It is unlikely that Rather, a well-respected politician, either asked for such support or knew of his nomination as the HM candidate. More probably, as the case of the recently killed south Kashmir HM 'commander' Arif Khan illustrates, such political deals are part of a freewheeling quid-pro-quo. Terrorists use election time favours to pressure party workers for the grant of lucrative Government contracts to their immediate family and close relatives. Several of Khan's relatives - and a number of family members of active HM cadre - have won railway construction contracts in southern Kashmir.

Political deal-making and terrorist killings are only the most dramatic manifestations of a sustained ongoing campaign of coercion directed at voters. The first posters directed at the election process were put out last month by the Jaish-e-Mohammad (JeM) in the small southern Kashmir village of Mitari, near Shopian. An untidy hand-written scrawl on crumpled paper pasted on to the walls of the village mosque, the posters do not look particularly threatening, but most people know well enough to take the note seriously.

The JeM leaflet left in Mitari, similar to those now fairly common in rural Kashmir, laid out a seven-point election-time code of conduct for local residents. Among other things, PDP workers were asked "not to participate in the elections, or else face the consequences - which they understand." Truck and bus operators were ordered to respect calls for strikes. Local residents who had applied for recruitment in the Indian Army were advised to abandon their new jobs "and thus save their lives." Finally, villagers were told to switch off their lights at night, and remove fences from around their orchards, "which create problems for the Mujaheddin."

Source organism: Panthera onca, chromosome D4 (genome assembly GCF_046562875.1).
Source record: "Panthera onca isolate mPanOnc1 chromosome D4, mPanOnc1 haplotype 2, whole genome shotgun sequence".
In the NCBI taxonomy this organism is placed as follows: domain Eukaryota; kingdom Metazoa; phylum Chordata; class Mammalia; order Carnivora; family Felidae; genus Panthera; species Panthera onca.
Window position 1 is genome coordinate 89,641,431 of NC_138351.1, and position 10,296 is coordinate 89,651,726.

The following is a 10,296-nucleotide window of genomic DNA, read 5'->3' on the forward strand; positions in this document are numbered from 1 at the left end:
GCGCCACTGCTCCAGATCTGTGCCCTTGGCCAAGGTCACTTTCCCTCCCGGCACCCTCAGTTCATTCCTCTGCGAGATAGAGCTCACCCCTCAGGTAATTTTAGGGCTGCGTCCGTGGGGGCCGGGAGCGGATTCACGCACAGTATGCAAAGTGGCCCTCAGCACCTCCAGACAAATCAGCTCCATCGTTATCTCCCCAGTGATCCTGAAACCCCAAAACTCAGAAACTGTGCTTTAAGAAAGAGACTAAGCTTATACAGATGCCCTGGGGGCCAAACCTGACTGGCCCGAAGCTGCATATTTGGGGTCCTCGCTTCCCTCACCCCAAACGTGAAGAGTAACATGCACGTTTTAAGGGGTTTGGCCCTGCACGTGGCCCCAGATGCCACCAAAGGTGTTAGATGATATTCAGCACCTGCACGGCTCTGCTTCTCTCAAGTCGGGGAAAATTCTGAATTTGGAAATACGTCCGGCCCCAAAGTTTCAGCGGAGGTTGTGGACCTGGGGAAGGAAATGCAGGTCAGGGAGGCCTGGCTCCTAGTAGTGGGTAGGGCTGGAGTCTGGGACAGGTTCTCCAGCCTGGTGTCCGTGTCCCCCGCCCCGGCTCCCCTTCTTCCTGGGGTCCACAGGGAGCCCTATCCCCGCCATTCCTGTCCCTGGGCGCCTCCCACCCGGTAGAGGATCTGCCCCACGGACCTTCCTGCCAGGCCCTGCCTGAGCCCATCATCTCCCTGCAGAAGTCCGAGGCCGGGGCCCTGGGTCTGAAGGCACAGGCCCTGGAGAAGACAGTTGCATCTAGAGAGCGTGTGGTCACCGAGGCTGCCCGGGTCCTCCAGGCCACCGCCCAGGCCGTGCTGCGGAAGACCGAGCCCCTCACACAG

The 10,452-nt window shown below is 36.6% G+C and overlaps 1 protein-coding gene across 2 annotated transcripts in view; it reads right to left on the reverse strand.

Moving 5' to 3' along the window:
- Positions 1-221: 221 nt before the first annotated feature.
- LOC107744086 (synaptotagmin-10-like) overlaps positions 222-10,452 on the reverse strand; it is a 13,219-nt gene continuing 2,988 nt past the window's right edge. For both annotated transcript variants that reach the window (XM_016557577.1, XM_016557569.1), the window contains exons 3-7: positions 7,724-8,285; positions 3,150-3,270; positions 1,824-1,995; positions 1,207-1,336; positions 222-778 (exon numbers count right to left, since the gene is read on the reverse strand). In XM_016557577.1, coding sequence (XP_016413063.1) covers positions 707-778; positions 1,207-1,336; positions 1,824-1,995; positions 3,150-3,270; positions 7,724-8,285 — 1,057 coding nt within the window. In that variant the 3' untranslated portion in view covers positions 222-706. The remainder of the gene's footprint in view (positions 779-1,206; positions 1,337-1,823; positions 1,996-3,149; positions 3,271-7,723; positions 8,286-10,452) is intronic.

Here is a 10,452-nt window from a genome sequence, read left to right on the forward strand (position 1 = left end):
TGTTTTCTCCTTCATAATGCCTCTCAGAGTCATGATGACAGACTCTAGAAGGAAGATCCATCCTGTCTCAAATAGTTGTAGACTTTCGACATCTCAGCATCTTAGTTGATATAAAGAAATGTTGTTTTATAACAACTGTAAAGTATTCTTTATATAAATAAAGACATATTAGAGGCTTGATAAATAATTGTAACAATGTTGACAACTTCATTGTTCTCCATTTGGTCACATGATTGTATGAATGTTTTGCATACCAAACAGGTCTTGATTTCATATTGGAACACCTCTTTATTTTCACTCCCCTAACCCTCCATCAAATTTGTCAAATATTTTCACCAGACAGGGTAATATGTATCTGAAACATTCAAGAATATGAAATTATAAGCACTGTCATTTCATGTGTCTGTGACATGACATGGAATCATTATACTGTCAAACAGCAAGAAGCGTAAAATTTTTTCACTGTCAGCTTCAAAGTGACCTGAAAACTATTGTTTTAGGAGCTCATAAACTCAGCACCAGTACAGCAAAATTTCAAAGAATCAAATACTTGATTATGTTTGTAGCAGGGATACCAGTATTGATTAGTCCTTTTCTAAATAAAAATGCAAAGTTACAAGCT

Election Commission officials have been promising that anti-election voters in J&K will not be compelled to exercise their franchise, but no one seems to have a blueprint for ensuring that those who do wish to do so can live to see the outcome. During the 2002 Assembly elections, 250 companies of the police and paramilitaries had been pressed into service to hold the ground. Unless the Central Reserve Police Force comes good on a still-unrealised promise to meet that 250-company target, J&K authorities will have to make do with just 6,000 additional men.

Terrorist groups have made no secret they are sensing opportunity. On March 30, for example, the LeT called on voters to support the election boycott campaign led by Islamist leader Syed Ali Shah Geelani, saying he was "the only true leader of the Kashmiri people." The same day, an al-Umar commander code-named Khalid Javed warned people not to participate in the election process. "We have given sacrifices of one lakh people for the movement and we will take it to its logical end," he noted, adding that al-Umar would escalate attacks in coming days.

Wireless control stations operating from other terrorist groups' headquarters in Pakistan have been sending out much the same message to their cadre for weeks. On February 29, for example, a HM control station told a field unit that "the enemy is preparing for the elections, and you have to do something." Other transmissions have spoken of the need to pressure political workers, and to target campaign processions and political rallies.

It doesn't take a great deal of perspicacity to understand just how profoundly violence is shaping the course of the campaign. Take, for example, Mehbooba Mufti's comments to the media after the Uri attack. The politician blamed almost everyone for the outrage - her coalition ally, the Congress; the Bharatiya Janata Party of Prime Minister Atal Behari Vajpayee; and the J&K Police, whose personnel were seen rescuing her on national television - except the terrorists who carried it out. At the wider plain of public discourse, the PDP and the main opposition formation, the NC, agree on nothing - except that dialogue with terrorists is vital, and that not one word need be said about continued violence.